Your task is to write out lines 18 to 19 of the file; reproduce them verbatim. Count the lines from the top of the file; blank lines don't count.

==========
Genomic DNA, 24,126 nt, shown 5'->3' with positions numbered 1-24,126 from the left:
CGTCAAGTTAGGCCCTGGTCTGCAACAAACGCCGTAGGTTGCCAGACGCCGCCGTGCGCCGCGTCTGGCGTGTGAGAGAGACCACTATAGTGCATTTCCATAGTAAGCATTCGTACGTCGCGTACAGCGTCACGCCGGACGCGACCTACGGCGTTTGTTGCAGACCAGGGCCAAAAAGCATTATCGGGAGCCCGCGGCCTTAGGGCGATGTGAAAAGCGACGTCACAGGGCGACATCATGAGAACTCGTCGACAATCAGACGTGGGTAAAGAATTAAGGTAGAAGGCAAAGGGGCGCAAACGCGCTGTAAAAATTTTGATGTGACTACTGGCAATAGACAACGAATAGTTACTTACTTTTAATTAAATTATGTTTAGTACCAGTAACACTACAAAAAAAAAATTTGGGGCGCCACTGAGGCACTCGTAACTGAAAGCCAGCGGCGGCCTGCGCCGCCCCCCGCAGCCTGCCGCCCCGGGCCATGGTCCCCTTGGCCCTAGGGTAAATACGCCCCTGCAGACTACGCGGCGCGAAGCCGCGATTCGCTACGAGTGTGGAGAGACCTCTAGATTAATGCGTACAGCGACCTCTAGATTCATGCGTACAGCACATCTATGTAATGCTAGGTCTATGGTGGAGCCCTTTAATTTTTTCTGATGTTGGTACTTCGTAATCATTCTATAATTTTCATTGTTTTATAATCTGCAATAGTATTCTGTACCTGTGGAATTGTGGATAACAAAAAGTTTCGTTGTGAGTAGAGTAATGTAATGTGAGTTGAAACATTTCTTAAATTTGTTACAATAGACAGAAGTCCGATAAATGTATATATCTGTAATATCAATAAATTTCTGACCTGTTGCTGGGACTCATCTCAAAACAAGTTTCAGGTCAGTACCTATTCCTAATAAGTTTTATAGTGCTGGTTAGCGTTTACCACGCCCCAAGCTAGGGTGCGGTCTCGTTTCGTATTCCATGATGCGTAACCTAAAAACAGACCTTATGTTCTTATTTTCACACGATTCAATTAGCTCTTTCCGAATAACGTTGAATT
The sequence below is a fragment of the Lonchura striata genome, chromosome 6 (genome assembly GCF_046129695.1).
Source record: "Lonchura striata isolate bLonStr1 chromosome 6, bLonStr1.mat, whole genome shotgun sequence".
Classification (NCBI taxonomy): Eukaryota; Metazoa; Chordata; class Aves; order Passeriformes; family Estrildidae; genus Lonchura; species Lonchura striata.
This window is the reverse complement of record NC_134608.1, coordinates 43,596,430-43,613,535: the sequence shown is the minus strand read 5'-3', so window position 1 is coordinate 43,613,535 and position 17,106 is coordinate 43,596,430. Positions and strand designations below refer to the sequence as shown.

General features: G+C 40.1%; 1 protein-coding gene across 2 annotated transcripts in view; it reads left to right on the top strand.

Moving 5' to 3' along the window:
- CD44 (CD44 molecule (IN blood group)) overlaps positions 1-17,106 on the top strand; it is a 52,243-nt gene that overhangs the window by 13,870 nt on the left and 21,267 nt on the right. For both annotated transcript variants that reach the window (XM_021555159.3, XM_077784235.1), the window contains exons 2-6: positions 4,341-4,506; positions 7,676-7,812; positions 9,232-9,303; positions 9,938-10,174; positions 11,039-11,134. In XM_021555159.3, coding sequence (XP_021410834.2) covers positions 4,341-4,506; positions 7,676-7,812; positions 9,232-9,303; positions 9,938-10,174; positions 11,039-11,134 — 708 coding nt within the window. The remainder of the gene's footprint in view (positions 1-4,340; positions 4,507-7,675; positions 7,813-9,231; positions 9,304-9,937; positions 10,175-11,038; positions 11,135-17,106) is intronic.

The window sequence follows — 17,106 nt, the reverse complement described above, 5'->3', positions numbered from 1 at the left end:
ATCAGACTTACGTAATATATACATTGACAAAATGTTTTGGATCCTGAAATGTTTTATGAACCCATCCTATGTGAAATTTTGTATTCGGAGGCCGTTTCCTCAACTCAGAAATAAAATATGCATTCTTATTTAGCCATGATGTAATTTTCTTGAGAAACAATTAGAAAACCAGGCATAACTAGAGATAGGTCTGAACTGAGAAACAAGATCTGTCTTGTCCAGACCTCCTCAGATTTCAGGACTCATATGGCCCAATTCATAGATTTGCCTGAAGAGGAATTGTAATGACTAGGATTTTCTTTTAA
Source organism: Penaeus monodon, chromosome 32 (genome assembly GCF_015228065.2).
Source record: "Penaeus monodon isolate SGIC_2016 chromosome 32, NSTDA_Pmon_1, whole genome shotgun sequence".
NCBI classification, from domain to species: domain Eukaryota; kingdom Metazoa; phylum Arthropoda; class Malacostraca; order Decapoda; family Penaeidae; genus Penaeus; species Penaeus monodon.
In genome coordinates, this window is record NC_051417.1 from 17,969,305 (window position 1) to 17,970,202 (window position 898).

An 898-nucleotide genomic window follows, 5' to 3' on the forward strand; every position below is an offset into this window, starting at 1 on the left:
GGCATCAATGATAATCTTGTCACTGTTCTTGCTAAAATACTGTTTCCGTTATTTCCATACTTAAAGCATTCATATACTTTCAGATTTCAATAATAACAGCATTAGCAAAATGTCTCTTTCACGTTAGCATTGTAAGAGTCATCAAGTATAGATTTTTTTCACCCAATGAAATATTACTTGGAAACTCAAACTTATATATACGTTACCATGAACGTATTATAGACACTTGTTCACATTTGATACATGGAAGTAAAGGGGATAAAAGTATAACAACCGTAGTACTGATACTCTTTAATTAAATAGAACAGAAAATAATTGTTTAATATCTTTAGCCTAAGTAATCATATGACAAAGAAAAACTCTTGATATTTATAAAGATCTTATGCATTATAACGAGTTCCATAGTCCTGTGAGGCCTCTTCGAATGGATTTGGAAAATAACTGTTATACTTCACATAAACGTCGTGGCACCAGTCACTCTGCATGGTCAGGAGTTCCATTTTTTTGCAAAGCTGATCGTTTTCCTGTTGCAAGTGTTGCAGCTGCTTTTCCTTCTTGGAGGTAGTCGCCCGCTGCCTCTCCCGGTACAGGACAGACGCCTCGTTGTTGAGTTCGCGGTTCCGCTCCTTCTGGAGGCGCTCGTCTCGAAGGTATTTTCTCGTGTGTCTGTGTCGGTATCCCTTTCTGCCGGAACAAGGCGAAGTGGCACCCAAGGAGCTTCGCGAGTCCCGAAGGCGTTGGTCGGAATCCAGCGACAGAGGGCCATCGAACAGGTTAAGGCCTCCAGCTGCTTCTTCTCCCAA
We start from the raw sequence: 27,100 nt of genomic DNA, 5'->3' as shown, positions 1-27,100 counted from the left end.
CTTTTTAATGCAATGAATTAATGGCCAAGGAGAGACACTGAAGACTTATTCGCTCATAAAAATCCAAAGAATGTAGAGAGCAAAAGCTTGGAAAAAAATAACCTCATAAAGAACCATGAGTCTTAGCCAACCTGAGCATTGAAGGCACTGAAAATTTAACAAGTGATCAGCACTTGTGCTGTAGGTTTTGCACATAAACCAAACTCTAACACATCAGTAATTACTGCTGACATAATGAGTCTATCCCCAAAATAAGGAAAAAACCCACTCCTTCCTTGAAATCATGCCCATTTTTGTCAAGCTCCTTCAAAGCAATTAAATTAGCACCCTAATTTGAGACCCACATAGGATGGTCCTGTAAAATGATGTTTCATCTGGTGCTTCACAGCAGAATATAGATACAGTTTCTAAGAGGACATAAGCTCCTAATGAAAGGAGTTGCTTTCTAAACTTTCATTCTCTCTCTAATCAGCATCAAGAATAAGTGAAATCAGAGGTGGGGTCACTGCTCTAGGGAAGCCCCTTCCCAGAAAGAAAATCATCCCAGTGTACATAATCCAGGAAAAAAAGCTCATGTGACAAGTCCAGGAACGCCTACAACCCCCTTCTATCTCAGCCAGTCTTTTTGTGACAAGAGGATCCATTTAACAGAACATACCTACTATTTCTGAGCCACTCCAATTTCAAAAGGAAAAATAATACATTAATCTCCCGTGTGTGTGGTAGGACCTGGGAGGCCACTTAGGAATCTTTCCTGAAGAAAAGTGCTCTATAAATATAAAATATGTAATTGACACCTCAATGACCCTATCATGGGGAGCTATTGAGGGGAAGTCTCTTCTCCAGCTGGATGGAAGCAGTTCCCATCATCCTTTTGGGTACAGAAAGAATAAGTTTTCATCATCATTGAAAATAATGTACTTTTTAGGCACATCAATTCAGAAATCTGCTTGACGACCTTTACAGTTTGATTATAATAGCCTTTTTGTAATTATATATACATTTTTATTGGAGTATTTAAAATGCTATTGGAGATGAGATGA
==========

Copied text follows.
We start from the raw sequence: 27,100 nt of genomic DNA, 5'->3' as shown, positions 1-27,100 counted from the left end.
CTTTTTAATGCAATGAATTAATGGCCAAGGAGAGACACTGAAGACTTATTCGCTCATAAAAATCCAAAGAATGTAGAGAGCAAAAGCTTGGAAAAAAATAACCTCATAAAGAACCATGAGTCTTAGCCAACCTGAGCATTGAAGGCACTGAAAATTTAACAAGTGATCAGCACTTGTGCTGTAGGTTTTGCACATAAACCAAACTCTAACACATCAGTAATTACTGCTGACATAATGAGTCTATCCCCAAAATAAGGAAAAAACCCACTCCTTCCTTGAAATCATGCCCATTTTTGTCAAGCTCCTTCAAAGCAATTAAATTAGCACCCTAATTTGAGACCCACATAGGATGGTCCTGTAAAATGATGTTTCATCTGGTGCTTCACAGCAGAATATAGATACAGTTTCTAAGAGGACATAAGCTCCTAATGAAAGGAGTTGCTTTCTAAACTTTCATTCTCTCTCTAATCAGCATCAAGAATAAGTGAAATCAGAGGTGGGGTCACTGCTCTAGGGAAGCCCCTTCCCAGAAAGAAAATCATCCCAGTGTACATAATCCAGGAAAAAAAGCTCATGTGACAAGTCCAGGAACGCCTACAACCCCCTTCTATCTCAGCCAGTCTTTTTGTGACAAGAGGATCCATTTAACAGAACATACCTACTATTTCTGAGCCACTCCAATTTCAAAAGGAAAAATAATACATTAATCTCCCGTGTGTGTGGTAGGACCTGGGAGGCCACTTAGGAATCTTTCCTGAAGAAAAGTGCTCTATAAATATAAAATATGTAATTGACACCTCAATGACCCTATCATGGGGAGCTATTGAGGGGAAGTCTCTTCTCCAGCTGGATGGAAGCAGTTCCCATCATCCTTTTGGGTACAGAAAGAATAAGTTTTCATCATCATTGAAAATAATGTACTTTTTAGGCACATCAATTCAGAAATCTGCTTGACGACCTTTACAGTTTGATTATAATAGCCTTTTTGTAATTATATATACATTTTTATTGGAGTATTTAAAATGCTATTGGAGATGAGATGA